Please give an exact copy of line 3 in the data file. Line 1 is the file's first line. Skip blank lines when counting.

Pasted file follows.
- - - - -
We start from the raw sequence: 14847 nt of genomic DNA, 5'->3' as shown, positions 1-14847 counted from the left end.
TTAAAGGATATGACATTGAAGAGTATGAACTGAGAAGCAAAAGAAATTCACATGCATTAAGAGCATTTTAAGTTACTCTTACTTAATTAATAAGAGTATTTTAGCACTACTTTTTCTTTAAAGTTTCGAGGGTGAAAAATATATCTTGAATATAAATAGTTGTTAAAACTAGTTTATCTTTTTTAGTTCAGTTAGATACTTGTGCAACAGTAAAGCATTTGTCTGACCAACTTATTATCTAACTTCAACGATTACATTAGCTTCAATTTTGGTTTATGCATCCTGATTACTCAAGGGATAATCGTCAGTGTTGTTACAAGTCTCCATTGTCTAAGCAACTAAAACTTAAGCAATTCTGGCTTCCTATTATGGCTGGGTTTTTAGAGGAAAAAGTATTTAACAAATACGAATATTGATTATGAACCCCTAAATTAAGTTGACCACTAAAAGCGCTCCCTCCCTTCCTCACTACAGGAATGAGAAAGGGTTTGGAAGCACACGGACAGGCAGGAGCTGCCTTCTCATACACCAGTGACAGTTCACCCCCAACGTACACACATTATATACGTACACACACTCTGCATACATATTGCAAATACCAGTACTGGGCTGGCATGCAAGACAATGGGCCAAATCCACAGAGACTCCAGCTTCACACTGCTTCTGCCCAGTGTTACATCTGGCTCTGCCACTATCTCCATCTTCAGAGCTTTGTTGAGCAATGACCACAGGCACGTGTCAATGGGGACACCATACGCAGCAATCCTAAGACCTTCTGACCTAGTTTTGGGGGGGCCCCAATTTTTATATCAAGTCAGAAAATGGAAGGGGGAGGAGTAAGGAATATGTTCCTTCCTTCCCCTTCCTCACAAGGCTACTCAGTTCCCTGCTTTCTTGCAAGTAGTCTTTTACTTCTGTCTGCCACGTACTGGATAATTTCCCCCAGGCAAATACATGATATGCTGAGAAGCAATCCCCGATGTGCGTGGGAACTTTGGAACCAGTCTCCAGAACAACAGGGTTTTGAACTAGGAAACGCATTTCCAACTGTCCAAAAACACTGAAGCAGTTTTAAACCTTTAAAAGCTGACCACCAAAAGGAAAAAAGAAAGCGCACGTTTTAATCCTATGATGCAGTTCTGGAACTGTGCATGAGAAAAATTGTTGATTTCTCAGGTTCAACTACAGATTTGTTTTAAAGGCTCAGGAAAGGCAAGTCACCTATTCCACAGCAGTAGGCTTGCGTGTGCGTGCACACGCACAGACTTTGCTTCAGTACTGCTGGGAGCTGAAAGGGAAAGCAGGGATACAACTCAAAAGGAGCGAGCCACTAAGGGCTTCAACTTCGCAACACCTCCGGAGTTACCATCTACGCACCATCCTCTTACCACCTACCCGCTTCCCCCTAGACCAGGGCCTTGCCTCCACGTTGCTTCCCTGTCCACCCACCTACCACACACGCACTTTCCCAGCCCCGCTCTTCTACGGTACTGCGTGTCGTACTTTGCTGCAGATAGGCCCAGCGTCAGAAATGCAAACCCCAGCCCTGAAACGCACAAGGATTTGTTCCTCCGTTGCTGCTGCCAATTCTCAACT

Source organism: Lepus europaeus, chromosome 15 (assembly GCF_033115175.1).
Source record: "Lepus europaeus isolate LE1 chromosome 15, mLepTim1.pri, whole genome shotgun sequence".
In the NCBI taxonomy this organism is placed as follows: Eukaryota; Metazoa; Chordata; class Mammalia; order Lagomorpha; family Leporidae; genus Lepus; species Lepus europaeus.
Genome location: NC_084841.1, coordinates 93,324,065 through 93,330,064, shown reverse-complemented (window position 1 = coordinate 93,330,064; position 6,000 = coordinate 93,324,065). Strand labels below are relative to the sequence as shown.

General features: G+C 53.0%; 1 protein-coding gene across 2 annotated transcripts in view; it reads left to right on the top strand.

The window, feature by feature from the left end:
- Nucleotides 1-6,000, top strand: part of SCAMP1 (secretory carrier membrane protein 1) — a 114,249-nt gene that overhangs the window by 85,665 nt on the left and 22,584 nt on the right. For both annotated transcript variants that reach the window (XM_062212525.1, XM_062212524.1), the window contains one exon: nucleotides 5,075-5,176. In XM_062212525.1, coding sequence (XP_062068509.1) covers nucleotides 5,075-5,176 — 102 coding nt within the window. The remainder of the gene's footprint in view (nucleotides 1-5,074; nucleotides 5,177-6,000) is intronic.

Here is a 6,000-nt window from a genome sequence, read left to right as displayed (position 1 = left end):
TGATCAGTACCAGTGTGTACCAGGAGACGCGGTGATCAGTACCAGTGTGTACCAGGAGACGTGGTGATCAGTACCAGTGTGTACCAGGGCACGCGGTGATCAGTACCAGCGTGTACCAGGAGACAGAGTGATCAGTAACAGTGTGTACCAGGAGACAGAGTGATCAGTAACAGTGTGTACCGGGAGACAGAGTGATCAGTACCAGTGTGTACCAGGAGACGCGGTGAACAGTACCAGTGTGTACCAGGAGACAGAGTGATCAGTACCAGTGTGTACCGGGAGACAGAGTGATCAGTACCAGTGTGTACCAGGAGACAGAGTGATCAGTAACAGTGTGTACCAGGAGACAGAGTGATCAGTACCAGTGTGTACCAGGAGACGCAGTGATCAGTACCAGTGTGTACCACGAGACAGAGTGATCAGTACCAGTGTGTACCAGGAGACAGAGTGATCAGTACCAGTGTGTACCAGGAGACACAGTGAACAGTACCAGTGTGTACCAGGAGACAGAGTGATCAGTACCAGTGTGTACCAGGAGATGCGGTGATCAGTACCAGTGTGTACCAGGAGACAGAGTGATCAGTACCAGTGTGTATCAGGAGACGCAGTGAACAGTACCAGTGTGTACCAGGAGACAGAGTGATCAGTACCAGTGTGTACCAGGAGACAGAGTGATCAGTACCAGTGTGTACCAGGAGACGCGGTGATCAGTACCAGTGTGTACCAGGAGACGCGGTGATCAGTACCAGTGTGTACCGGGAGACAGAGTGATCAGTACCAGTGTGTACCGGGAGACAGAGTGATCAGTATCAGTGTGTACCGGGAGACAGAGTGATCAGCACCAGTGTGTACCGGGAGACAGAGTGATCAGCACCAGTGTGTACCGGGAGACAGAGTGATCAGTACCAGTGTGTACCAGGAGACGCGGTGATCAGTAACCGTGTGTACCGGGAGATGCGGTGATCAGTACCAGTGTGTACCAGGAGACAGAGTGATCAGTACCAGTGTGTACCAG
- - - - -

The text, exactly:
Source organism: Lepus europaeus, chromosome 15 (assembly GCF_033115175.1).